If the models were not supposed to model short term variability, then why do they have short term rises and falls?


Tom - they are models. They are of course not perfect representations of reality. There is still much we have to learn about the climate. Think about weather models. Sometimes they tell is it is going to rain tomorrow - and it doesn't. Do we reject weather models - and stop watching the forecasts? No - we understand that the models are working with the best data available - but are not perfect. They are accurate - up to a point. The further out you get in your predictions - the higher the likelihood they will be wrong. Same thing with tracking storms. That is why - when you look at projected storm tracks - they show an ever widening error bar. And different models show different tracks. Over time - the models get better - as we understand the systems better.

Antigoracle demands an example of a model that fits observation - Dr. Curry supplied one!!!
Scroofinator
1.4 / 5 (9) Jul 15, 2014
would be fine if you could suggest something as an alternative

First, we don't need an alternative, we need to include other factors which are currently overlooked. I have supplied many between this post and the others I have commented on. The problem is, irregardless of the theory at hand, anything said against it gets you binned in the "crackpot" group.
EM energy is not polarised and magnetism does not affect it

You do release EM stands for electroMAGNETICS? Also, a CME is a highly charged burst of ionized plasma, which interferes heavily with earths magnetic field (northern lights is an easy one to see). Doesn't matter if it's polarized or not, it still influences the earth. And the earth's (normally) robust magnetic field is one of the main reasons we are able to live happily on this little blue dot. I don't have the data or equations to prove anything, but to dismiss it simply because your lot is satisfied with the current incomplete explanation of CO2 is foolish.
antigoracle
1.4 / 5 (10) Jul 15, 2014

Wait, we've lost 1 - 2 years? Is it 16, 17, or 18 years of cooling at higher temperatures than the previous 60?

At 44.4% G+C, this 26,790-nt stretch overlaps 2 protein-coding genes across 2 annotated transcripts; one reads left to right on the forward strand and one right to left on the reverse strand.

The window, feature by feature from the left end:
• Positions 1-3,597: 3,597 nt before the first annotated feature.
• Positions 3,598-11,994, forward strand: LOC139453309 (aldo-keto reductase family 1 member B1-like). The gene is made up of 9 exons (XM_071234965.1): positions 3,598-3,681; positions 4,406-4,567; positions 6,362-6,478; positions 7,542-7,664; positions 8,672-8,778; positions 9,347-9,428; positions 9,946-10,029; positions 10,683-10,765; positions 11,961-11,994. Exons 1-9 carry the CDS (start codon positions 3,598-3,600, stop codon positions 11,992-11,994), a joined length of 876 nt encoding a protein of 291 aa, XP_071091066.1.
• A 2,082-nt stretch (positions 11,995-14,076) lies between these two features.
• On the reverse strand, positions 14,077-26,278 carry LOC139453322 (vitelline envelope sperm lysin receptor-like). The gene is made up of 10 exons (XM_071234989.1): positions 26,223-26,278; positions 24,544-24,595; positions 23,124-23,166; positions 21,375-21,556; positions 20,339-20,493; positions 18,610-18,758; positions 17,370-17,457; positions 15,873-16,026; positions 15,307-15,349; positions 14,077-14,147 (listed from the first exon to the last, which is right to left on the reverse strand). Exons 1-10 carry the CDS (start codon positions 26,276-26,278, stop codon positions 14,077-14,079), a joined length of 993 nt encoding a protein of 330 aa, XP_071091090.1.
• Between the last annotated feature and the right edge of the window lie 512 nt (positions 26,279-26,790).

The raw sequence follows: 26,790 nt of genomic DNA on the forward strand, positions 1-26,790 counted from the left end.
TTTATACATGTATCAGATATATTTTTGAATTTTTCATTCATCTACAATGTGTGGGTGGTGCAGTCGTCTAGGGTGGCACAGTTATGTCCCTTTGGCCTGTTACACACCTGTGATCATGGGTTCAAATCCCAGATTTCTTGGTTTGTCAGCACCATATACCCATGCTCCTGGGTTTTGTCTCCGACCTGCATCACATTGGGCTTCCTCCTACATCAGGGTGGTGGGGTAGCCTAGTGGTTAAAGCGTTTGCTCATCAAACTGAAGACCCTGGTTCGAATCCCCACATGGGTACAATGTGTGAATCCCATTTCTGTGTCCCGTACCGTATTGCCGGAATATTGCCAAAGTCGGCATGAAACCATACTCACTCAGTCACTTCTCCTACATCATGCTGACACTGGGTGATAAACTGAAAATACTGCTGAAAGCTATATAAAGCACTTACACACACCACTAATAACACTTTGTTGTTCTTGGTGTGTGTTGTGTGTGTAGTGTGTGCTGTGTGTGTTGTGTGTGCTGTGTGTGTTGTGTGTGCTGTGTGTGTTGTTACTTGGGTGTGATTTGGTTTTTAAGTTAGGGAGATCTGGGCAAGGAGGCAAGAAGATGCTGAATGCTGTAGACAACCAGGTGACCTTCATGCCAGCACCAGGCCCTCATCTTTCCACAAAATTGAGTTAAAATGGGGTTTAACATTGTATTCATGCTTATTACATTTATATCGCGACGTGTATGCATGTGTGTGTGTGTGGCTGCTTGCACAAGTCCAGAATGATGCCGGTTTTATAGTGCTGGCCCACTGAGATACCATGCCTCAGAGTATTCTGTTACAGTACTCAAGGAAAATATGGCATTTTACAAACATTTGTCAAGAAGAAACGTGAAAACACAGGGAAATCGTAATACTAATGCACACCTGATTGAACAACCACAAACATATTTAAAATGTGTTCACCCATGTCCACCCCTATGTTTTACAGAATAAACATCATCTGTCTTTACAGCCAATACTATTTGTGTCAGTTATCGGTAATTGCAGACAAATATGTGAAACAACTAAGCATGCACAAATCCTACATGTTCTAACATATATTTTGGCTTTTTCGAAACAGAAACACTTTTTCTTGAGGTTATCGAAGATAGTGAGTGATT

I put 16 because I knew that is the highest you can count.
We don't want that single neuron in your head to explode now, do we.
runrig
4.4 / 5 (7) Jul 15, 2014
You do release EM stands for electroMAGNETICS? Also, a CME is a highly charged burst of ionized plasma, which interferes heavily with earths magnetic field (northern lights is an easy one to see). Doesn't matter if it's polarized or not, it still influences the earth. And the earth's (normally) robust magnetic field is one of the main reasons we are able to live happily on this little blue dot. I don't have the data or equations to prove anything, but to dismiss it simply because your lot is satisfied with the current incomplete explanation of CO2 is foolish.

I've said many times on here that there are influences on the Strat that filter down to the Trop and affect WEATHER - the effect is to reposition Low vs High pressure over the Arctic. That is NOT adding more W/m*2 of energy to the Earth's energy budget. Oh, and what do you think happens in the Ionosphere?
There's no recent correlation with solar activity-
http://www.skepti...nced.htm
thermodynamics
4.1 / 5 (9) Jul 15, 2014
Scroffie said:
First, we don't need an alternative, we need to include other factors which are currently overlooked. I have supplied many between this post and the others I have commented on. The problem is, irregardless of the theory at hand, anything said against it gets you binned in the "crackpot" group.


Just because you think of something does not mean it has not already been tried and discarded. If it has been tried and discarded because of analysis that shows it is not an important factor, all you have to do is look up the analyses and show why they were wrong for us to want to consider it again. However, when you bring up something we have seen before that has already been analyzed you just look incompetent. I suggest you learn to use Google to research the things you want people to look at. Then bring up the issue and the fact that you have looked it up and that it has not been correctly researched. There is a lot already out there.